SAN FRANCISCO — The former vice president of San Francisco’s school board is suing the district and her colleagues after they voted to strip her of the position because of tweets she wrote in 2016 that said Asian Americans used ‘’white supremacist” thinking.
Alison Collins filed the lawsuit Wednesday in federal court, alleging violation of her constitutional rights including free speech, the San Francisco Chronicle reported.
She is seeking $12 million in damages from the school district and school board members and $3 million additionally from each of the five board members who supported the vote. She declined to comment to the Chronicle on Wednesday.
Collins, who is Black, came under fire after critics unearthed tweets she wrote in 2016. Many Asian Americans, she wrote, “believe they benefit from the ‘model minority’ BS’” and “use white supremacist thinking to assimilate and ‘get ahead.‘”
Near the end of the thread, Collins called for Asian Americans to speak out against then-President Donald Trump’s policies, saying that her daughter stepped in to stop Asian American boys who were bullying a Latino student.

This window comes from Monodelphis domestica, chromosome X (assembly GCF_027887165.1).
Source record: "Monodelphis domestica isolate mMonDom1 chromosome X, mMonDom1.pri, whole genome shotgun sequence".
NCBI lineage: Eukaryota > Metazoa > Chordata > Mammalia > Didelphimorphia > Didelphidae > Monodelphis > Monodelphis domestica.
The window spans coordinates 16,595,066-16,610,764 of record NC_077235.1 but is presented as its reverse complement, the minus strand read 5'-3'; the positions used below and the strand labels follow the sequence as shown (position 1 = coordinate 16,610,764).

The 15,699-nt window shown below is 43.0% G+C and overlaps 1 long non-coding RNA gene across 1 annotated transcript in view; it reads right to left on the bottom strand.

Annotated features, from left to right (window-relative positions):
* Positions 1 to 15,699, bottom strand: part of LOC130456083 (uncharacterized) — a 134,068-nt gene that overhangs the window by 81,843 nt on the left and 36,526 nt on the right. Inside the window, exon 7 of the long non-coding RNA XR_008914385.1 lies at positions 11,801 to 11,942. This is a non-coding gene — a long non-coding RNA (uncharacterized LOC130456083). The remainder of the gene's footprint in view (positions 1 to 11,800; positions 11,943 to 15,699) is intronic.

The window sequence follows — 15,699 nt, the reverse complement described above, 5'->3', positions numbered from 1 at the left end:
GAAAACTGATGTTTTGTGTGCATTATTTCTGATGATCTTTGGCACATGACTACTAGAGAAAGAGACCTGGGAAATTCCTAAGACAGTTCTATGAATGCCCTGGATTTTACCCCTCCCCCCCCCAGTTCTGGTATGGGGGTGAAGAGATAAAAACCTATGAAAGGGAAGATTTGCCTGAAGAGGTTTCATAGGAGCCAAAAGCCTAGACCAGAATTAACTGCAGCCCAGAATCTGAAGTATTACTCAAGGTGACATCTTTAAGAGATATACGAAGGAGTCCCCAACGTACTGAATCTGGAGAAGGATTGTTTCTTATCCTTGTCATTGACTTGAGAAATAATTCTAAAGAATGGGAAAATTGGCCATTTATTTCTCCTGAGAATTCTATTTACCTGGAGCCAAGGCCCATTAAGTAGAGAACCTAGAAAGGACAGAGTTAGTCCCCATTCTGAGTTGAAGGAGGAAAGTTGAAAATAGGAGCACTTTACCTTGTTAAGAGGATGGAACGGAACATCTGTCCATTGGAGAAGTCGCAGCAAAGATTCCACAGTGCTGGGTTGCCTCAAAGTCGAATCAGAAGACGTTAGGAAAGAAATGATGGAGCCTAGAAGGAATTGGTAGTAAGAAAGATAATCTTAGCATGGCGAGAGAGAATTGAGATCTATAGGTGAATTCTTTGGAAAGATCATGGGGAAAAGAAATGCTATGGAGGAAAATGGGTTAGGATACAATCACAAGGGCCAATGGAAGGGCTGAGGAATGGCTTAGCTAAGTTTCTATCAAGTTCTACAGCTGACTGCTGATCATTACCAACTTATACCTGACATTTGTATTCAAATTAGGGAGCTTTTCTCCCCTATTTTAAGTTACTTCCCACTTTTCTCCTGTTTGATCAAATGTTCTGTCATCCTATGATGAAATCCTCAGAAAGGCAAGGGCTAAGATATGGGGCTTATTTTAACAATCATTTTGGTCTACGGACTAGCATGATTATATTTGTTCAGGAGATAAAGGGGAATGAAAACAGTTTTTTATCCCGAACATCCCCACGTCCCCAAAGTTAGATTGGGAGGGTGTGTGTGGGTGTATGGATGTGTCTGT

“Don’t Asian Americans know they are on his list as well?” Collins wrote, using asterisks in place of a racial slur. “Do they think they won’t be deported? profiled? beaten? Being a house n(asterisk)(asterisk)(asterisk)(asterisk)r is still being a n(asterisk)(asterisk)(asterisk)(asterisk)r. You’re still considered ‘the help.’”
Collins has said her words were taken out of context and apologized “for the pain my words may have caused.”
In a 5-2 no-confidence vote last week, the school board stripped Collins of her vice presidency and removed her from committees.
In her lawsuit, Collins alleges that instead of taking actions to protect “Black and Brown children from racist harassment and racist bullying, defendants opted to ‘burn’ the messenger, using a pretzel-twisted redirection of Ms. Collins’ seasoned social metaphors.”
Dozens of officials, including the mayor, have condemned the tweets and called on Collins to resign.
The posts resurfaced amid a surge of violence and harassment against Asian Americans in the San Francisco Bay Area and around the country. They are the latest embarrassment for San Francisco’s school board, which has prided itself on putting racial equity at the top of its agenda.